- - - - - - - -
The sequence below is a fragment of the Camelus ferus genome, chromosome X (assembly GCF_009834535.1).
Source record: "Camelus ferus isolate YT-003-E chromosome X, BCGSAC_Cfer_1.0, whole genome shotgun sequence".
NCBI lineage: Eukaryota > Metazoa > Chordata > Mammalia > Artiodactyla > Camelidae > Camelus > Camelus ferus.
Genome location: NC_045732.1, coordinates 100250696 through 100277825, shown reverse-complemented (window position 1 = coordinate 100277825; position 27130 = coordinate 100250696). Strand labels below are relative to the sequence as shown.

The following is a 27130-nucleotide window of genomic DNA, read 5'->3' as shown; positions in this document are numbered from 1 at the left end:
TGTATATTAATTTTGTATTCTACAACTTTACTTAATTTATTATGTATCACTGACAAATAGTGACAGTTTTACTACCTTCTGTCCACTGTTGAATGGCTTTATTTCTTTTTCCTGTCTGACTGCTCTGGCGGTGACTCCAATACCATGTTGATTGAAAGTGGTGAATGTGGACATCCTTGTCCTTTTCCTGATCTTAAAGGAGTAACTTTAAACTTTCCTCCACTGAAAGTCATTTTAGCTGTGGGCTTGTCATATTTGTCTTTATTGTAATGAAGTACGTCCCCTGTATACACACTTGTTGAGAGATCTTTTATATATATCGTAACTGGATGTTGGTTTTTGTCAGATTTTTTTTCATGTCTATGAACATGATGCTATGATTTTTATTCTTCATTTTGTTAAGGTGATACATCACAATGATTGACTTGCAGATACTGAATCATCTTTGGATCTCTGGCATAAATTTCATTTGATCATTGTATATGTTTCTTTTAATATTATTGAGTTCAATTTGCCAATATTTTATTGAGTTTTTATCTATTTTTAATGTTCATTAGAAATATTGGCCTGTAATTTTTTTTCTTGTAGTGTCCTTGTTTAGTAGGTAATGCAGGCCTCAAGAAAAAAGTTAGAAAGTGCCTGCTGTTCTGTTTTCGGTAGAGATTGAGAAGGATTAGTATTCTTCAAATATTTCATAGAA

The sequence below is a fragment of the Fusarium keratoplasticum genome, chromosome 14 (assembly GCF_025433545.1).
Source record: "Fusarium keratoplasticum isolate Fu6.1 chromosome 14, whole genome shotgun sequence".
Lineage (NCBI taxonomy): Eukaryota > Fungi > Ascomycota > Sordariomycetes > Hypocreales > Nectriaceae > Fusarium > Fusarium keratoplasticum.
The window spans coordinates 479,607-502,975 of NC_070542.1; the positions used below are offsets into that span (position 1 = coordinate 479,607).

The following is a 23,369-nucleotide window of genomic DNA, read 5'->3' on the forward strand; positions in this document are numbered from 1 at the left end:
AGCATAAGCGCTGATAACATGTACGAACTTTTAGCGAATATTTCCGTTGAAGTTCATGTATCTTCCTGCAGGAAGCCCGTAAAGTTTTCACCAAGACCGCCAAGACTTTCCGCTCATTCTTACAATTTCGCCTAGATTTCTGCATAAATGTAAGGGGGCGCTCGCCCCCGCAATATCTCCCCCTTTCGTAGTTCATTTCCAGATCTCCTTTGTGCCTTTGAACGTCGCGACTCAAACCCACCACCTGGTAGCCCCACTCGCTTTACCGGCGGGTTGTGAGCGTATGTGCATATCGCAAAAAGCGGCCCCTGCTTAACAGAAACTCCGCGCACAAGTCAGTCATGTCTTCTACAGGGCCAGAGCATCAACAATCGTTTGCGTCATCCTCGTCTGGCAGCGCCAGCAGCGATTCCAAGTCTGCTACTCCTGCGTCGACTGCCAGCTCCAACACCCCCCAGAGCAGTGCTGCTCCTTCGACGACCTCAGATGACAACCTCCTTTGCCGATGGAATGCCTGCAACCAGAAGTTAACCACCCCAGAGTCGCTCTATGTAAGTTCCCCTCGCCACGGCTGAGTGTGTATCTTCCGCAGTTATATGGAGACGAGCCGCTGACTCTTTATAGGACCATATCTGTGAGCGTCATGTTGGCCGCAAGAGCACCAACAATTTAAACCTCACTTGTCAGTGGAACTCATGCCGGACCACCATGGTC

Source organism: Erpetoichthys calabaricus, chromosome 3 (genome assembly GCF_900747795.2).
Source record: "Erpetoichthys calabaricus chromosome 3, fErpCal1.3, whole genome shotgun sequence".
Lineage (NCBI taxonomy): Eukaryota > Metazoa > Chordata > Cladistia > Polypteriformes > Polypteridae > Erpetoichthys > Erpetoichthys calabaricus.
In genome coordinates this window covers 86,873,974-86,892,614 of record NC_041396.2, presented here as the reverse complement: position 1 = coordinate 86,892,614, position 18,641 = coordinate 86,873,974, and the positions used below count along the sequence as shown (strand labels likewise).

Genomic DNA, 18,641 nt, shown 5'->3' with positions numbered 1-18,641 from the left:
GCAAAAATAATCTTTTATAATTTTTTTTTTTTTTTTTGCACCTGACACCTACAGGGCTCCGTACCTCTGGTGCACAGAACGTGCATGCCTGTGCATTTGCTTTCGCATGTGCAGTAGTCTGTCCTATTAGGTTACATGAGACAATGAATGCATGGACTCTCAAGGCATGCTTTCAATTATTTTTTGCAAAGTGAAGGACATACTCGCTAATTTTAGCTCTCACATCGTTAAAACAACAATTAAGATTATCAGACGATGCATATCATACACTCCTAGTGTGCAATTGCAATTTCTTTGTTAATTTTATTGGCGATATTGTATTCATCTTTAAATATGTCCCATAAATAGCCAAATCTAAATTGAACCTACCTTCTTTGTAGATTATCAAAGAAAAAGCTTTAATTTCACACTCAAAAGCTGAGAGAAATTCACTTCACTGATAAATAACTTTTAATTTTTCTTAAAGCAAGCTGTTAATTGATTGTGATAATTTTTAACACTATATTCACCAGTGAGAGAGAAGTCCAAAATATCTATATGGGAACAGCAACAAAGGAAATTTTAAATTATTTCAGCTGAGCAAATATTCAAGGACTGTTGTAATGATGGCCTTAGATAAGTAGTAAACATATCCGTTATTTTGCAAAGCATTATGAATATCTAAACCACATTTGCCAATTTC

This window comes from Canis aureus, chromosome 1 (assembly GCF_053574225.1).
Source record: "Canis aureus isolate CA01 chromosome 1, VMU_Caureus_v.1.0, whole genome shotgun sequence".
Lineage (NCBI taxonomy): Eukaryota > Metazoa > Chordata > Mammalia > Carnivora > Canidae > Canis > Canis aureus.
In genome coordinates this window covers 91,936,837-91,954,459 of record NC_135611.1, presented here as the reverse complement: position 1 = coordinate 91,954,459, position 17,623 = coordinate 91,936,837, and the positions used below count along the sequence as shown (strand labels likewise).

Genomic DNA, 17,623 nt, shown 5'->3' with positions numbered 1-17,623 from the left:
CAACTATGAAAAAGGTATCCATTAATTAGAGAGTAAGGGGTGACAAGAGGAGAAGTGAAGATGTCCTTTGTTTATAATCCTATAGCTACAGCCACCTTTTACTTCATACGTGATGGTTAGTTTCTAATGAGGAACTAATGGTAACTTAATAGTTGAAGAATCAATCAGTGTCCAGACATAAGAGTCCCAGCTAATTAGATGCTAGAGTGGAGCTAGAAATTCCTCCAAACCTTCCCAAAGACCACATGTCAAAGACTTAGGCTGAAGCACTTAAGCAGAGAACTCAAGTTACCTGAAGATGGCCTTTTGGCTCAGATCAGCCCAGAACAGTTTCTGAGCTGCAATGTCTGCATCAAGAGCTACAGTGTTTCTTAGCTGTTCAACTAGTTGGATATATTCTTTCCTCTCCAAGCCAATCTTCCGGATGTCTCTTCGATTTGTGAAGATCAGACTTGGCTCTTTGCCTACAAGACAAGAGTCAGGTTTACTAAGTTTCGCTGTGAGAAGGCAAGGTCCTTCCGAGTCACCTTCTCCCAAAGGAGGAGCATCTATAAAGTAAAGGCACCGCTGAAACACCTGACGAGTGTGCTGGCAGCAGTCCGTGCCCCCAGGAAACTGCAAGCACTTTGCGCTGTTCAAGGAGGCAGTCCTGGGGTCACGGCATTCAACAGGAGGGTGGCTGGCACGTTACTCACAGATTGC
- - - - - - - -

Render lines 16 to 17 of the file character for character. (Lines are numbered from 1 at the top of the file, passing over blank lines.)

In genome coordinates this window covers 86,873,974-86,892,614 of record NC_041396.2, presented here as the reverse complement: position 1 = coordinate 86,892,614, position 18,641 = coordinate 86,873,974, and the positions used below count along the sequence as shown (strand labels likewise).

Genomic DNA, 18,641 nt, shown 5'->3' with positions numbered 1-18,641 from the left: